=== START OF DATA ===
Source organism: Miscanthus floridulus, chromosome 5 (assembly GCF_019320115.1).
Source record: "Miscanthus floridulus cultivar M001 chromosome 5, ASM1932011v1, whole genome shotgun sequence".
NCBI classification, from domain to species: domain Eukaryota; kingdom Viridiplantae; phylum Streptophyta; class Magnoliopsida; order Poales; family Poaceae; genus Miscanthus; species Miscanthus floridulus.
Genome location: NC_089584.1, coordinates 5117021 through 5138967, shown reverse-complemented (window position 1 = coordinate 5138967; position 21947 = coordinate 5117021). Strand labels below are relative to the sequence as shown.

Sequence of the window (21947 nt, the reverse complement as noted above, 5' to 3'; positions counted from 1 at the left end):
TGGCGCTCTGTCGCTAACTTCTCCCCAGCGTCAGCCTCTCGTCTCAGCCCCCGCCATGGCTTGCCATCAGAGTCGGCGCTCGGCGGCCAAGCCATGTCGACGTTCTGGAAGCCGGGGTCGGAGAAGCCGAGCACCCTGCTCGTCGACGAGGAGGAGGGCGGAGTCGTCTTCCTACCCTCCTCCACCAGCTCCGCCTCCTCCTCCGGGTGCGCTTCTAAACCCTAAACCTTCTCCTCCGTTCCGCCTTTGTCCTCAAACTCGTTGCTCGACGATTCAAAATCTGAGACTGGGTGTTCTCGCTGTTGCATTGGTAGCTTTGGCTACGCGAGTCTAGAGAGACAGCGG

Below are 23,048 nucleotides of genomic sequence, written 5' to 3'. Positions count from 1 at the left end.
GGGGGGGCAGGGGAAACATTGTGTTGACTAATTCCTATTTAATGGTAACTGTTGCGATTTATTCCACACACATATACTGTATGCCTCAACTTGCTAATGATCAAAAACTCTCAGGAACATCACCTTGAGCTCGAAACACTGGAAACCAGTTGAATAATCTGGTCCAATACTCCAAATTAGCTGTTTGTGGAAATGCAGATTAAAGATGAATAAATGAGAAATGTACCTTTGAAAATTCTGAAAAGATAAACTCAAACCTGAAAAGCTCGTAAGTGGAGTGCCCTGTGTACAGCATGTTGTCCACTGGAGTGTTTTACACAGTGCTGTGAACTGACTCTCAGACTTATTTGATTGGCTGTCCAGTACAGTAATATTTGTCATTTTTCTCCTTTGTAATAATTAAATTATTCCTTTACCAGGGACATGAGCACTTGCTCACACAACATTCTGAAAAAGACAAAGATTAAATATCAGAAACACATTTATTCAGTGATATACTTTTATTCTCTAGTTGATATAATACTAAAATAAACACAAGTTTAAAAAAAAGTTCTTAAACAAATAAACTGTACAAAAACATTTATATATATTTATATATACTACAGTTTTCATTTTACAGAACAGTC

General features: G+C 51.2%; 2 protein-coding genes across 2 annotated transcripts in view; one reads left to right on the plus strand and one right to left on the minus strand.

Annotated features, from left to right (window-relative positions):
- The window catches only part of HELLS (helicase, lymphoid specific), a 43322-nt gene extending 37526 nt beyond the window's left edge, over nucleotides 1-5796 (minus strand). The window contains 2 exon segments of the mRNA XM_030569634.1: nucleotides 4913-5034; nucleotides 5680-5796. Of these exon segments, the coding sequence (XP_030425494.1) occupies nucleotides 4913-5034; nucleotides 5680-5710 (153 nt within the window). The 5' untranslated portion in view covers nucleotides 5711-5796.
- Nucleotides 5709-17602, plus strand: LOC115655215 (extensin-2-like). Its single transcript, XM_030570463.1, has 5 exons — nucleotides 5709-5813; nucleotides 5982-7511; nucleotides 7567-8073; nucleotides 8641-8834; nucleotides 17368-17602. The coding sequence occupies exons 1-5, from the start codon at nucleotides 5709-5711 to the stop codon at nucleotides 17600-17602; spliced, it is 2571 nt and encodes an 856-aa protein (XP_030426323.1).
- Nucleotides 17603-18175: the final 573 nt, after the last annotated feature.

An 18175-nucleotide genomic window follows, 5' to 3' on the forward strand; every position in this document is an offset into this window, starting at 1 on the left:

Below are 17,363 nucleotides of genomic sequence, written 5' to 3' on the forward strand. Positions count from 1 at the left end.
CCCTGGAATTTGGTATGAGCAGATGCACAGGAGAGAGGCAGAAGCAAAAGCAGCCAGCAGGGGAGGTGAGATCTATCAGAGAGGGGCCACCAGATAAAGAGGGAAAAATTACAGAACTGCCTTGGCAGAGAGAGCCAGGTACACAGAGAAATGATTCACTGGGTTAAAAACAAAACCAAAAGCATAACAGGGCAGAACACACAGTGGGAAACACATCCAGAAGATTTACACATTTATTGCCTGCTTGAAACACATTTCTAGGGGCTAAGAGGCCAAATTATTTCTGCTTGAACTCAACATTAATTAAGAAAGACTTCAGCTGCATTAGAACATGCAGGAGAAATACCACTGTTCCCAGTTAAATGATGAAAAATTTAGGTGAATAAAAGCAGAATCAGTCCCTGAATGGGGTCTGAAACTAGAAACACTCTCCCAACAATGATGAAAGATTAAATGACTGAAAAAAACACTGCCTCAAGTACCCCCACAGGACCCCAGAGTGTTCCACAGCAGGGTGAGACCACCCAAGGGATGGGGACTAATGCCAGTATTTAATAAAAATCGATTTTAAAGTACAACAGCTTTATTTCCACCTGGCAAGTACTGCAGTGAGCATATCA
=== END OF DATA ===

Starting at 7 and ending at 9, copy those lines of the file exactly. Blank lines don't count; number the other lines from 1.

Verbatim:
Below are 23,048 nucleotides of genomic sequence, written 5' to 3'. Positions count from 1 at the left end.
GGGGGGGCAGGGGAAACATTGTGTTGACTAATTCCTATTTAATGGTAACTGTTGCGATTTATTCCACACACATATACTGTATGCCTCAACTTGCTAATGATCAAAAACTCTCAGGAACATCACCTTGAGCTCGAAACACTGGAAACCAGTTGAATAATCTGGTCCAATACTCCAAATTAGCTGTTTGTGGAAATGCAGATTAAAGATGAATAAATGAGAAATGTACCTTTGAAAATTCTGAAAAGATAAACTCAAACCTGAAAAGCTCGTAAGTGGAGTGCCCTGTGTACAGCATGTTGTCCACTGGAGTGTTTTACACAGTGCTGTGAACTGACTCTCAGACTTATTTGATTGGCTGTCCAGTACAGTAATATTTGTCATTTTTCTCCTTTGTAATAATTAAATTATTCCTTTACCAGGGACATGAGCACTTGCTCACACAACATTCTGAAAAAGACAAAGATTAAATATCAGAAACACATTTATTCAGTGATATACTTTTATTCTCTAGTTGATATAATACTAAAATAAACACAAGTTTAAAAAAAAGTTCTTAAACAAATAAACTGTACAAAAACATTTATATATATTTATATATACTACAGTTTTCATTTTACAGAACAGTC

General features: G+C 51.2%; 2 protein-coding genes across 2 annotated transcripts in view; one reads left to right on the plus strand and one right to left on the minus strand.